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U.S. Demands 'Immediate' Transfer Of Power In Yemen


A defected army soldier now backing Yemen's antigovernment protesters waves his AK-47 rifle during a protest march in Sanaa on October 20.

A defected army soldier now backing Yemen's antigovernment protesters waves his AK-47 rifle during a protest march in Sanaa on October 20.

The United States has followed a UN condemnation of violence in Yemen with its own call for a transfer of power to begin "immediately" in the restive republic.

The UN Security Council on October 21 approved a resolution condemning the violence in Yemen, where President Ali Abdullah Saleh has resisted persistent protests and armed insurrection, and urged Saleh to step down without further delay.

The U.S. State Department said the international community had sent a "clear, unified message that the time has come for President Saleh to allow the Yemeni people to live free from violence and insecurity."

Yemeni President Ali Abdullah Saleh in late September, after his return from abroad for treatment of serious wounds suffered in an attack on his Sanaa compound.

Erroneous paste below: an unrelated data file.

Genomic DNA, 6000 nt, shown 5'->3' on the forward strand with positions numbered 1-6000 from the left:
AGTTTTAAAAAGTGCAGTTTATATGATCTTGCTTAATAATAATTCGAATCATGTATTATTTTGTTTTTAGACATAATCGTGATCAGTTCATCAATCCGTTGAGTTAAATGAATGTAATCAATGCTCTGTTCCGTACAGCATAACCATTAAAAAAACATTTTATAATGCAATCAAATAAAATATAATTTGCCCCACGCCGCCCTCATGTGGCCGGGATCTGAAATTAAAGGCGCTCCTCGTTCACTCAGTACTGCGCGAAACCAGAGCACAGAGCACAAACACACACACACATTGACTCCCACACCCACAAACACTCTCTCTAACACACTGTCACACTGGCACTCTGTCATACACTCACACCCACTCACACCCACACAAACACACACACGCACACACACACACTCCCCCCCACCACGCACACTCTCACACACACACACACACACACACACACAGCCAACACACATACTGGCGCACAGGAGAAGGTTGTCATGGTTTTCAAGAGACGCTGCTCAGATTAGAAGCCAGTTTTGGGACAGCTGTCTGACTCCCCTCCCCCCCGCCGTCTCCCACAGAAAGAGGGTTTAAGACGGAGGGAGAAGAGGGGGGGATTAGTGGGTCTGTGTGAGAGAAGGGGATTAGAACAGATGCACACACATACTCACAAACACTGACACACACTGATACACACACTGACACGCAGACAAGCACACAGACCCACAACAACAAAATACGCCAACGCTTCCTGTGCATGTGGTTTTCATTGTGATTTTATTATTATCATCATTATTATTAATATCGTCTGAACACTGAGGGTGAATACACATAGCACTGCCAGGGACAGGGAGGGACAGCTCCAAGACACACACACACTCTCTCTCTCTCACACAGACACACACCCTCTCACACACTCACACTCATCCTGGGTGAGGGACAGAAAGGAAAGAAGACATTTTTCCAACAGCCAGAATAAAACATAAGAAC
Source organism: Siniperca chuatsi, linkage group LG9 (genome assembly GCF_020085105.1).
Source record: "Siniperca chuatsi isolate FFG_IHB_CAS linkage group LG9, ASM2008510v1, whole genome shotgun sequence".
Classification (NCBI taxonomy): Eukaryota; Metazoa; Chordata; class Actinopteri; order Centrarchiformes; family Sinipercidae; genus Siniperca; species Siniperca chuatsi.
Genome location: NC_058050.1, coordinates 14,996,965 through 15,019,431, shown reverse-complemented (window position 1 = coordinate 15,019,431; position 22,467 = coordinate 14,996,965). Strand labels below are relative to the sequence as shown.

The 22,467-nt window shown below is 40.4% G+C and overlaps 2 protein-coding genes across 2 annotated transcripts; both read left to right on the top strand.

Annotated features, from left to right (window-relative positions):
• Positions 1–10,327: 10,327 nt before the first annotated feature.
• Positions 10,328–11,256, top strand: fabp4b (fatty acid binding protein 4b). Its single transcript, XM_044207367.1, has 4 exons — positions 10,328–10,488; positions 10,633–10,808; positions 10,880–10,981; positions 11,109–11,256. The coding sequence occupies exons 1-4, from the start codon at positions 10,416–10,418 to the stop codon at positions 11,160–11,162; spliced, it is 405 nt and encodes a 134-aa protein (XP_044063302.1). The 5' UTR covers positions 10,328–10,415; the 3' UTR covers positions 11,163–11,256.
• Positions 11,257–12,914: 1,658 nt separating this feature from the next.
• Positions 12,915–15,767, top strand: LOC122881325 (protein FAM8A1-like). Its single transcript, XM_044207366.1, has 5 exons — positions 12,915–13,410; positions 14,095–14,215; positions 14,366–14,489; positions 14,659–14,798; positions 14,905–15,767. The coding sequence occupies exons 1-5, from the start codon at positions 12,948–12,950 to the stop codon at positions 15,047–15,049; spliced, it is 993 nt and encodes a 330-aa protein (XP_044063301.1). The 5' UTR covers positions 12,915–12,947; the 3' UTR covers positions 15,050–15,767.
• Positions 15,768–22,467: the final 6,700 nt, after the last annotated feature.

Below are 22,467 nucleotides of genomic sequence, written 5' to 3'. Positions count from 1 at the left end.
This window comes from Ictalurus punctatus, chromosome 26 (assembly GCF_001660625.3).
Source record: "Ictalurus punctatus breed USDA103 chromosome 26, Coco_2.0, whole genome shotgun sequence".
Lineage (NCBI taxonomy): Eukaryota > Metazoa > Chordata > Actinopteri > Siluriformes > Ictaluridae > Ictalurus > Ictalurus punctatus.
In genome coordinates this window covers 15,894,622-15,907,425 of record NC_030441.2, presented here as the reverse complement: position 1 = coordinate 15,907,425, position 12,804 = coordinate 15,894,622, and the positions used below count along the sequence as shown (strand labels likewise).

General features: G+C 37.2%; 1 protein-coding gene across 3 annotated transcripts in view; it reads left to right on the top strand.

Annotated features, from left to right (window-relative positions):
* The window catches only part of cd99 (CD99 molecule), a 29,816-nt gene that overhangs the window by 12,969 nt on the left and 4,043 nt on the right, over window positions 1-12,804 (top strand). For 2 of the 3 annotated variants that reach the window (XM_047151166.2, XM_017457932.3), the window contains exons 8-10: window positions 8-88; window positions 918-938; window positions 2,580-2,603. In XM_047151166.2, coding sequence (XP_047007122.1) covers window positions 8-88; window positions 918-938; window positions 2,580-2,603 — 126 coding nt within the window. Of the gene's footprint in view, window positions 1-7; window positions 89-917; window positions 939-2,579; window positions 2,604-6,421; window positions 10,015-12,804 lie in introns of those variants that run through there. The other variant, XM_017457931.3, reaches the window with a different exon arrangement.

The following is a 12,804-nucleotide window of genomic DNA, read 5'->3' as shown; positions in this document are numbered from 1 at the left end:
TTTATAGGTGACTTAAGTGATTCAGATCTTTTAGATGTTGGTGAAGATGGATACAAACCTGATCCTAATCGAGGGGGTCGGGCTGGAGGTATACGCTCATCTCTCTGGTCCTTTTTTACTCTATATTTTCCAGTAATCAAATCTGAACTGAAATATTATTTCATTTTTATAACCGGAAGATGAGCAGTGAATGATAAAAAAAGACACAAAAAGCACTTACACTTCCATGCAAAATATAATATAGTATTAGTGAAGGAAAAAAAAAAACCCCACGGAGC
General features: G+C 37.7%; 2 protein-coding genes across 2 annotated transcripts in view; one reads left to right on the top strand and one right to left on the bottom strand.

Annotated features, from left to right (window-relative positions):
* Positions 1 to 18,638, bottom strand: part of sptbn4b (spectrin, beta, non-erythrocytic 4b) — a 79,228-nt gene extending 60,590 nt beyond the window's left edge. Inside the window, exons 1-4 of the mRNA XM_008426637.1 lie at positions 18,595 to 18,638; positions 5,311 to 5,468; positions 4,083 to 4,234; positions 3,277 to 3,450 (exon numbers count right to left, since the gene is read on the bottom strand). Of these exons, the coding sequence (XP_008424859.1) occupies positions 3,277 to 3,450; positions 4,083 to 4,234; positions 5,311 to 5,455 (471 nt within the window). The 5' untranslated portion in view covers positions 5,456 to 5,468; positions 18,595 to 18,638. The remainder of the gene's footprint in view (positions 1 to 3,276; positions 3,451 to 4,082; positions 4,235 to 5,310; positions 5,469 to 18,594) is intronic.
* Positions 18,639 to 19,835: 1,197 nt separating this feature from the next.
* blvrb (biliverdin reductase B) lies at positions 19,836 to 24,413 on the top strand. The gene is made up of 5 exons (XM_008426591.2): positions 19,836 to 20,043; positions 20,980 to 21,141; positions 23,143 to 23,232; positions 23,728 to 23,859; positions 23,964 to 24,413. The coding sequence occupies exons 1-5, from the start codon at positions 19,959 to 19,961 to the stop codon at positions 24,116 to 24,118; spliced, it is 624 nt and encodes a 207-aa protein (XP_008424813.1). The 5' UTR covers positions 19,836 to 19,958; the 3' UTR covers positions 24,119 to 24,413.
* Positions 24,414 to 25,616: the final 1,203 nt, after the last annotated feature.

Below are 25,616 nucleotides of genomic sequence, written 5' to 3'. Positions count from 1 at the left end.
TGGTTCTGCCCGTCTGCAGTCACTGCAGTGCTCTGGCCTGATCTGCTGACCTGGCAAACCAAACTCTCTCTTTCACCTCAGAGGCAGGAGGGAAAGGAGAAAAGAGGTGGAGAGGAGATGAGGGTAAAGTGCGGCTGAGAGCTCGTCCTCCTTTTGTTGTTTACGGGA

Yemeni President Ali Abdullah Saleh in late September, after his return from abroad for treatment of serious wounds suffered in an attack on his Sanaa compound.

The Security Council resolution, passed unanimously, calls on Saleh to keep a promise to sign a U.S.-backed Gulf Cooperation Council agreement that would lead to his resignation and to a peaceful transition of power.

The British-drafted resolution also "strongly" condemned deadly government attacks on peaceful demonstrators that have taken place since protests against the Saleh regime erupted in January.

British UN Ambassador Mark Lyall Grant told reporters that the council's first resolution on the current situation in Yemen was a "consensus vote [that] reflects the very deep international concern about the deteriorating political, humanitarian, security and economic situation in Yemen."

Several hundred people are reported to have been killed in the Yemen violence.

compiled from agency reports
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